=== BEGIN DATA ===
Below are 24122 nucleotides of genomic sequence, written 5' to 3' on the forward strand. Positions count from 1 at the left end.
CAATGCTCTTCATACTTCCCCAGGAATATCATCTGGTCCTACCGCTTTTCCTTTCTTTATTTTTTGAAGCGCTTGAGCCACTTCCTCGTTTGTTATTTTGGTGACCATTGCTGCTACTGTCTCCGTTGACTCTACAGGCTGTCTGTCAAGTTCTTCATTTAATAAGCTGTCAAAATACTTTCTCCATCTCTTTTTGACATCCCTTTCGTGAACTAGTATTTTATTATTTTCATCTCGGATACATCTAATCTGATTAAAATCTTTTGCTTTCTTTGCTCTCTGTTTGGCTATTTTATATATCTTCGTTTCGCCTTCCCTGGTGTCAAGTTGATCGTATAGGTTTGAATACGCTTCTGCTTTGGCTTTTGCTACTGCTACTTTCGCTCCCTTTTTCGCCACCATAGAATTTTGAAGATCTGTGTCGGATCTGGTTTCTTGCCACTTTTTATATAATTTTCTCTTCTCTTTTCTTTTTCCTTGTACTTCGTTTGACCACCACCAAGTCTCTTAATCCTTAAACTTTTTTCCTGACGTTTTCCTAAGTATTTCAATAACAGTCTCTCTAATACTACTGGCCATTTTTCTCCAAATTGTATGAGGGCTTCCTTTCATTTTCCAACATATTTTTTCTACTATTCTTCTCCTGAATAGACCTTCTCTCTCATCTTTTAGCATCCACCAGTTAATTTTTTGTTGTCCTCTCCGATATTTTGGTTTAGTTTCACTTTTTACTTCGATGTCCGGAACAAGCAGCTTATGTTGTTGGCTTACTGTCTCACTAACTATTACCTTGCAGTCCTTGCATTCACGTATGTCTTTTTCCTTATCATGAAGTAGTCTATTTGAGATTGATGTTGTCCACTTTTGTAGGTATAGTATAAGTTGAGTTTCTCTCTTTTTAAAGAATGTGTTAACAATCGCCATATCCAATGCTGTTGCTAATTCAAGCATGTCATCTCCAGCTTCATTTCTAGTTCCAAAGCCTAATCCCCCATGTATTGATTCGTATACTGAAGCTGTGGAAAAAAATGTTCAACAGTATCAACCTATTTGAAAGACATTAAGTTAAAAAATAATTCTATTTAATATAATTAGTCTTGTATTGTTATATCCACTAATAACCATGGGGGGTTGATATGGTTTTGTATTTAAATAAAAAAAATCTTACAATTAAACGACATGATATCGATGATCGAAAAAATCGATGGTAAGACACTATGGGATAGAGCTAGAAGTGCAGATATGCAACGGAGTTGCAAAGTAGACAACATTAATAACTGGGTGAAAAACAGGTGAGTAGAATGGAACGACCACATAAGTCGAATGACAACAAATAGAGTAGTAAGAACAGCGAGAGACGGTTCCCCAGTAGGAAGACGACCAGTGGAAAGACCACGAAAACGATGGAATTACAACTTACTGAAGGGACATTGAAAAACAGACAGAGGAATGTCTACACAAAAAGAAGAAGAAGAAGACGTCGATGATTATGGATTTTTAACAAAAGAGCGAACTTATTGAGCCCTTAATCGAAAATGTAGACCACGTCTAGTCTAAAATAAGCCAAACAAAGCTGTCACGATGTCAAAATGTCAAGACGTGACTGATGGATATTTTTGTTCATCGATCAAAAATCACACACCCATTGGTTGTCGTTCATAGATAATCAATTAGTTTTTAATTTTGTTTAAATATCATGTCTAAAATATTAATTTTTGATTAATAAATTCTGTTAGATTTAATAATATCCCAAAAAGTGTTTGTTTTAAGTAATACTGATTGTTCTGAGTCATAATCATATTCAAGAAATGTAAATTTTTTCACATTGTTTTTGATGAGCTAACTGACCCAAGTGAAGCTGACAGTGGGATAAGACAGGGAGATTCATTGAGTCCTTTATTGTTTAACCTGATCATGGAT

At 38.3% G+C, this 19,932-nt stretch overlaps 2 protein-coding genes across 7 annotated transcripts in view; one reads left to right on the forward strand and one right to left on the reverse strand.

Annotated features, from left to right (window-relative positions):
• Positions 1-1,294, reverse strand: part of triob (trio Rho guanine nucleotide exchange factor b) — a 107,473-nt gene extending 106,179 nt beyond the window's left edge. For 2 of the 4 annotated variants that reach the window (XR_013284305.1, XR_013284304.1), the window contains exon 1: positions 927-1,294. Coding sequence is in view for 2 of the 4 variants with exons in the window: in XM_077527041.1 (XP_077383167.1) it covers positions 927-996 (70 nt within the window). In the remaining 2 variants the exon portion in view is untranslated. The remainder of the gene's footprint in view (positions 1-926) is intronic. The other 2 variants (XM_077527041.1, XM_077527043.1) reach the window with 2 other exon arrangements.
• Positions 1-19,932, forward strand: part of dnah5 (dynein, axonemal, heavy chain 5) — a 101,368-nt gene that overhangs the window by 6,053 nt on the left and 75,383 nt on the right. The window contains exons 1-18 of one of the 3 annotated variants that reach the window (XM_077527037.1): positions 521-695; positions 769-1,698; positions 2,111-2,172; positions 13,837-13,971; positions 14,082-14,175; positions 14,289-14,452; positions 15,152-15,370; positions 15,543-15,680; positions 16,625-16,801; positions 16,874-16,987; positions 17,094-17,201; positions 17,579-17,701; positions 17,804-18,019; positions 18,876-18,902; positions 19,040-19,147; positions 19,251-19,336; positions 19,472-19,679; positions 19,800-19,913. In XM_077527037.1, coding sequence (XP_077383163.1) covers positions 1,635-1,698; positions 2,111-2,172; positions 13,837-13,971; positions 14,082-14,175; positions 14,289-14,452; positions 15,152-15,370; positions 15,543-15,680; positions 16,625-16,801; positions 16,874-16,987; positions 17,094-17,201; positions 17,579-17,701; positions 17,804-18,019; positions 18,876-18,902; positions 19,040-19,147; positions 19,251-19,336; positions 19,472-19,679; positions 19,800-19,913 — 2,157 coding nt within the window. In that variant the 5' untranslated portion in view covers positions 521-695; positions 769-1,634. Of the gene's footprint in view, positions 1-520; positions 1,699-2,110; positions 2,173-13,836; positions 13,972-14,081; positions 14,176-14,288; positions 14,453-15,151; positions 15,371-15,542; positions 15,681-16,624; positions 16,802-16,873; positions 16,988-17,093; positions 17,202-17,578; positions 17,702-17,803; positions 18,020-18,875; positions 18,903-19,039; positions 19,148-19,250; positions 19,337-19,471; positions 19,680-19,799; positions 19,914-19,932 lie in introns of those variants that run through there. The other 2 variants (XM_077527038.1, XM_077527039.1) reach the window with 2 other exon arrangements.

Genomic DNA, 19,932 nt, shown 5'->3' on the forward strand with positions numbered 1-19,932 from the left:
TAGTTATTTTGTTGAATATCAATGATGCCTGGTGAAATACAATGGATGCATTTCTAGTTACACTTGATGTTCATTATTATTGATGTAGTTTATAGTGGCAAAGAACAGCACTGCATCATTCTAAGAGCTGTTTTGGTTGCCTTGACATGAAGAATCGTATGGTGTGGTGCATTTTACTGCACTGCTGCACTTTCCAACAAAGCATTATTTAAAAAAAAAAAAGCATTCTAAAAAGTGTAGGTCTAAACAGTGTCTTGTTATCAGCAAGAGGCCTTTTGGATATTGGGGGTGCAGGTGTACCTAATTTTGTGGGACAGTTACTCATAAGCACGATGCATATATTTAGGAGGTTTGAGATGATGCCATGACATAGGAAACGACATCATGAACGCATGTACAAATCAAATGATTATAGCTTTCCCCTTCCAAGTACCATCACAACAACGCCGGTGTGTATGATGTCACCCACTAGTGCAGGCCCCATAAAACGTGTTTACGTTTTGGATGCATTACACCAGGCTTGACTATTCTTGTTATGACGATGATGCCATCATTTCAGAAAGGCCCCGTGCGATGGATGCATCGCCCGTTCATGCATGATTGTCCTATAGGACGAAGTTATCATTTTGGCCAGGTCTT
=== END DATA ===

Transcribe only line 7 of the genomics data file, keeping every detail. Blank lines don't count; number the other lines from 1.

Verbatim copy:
Genomic DNA, 19,932 nt, shown 5'->3' on the forward strand with positions numbered 1-19,932 from the left: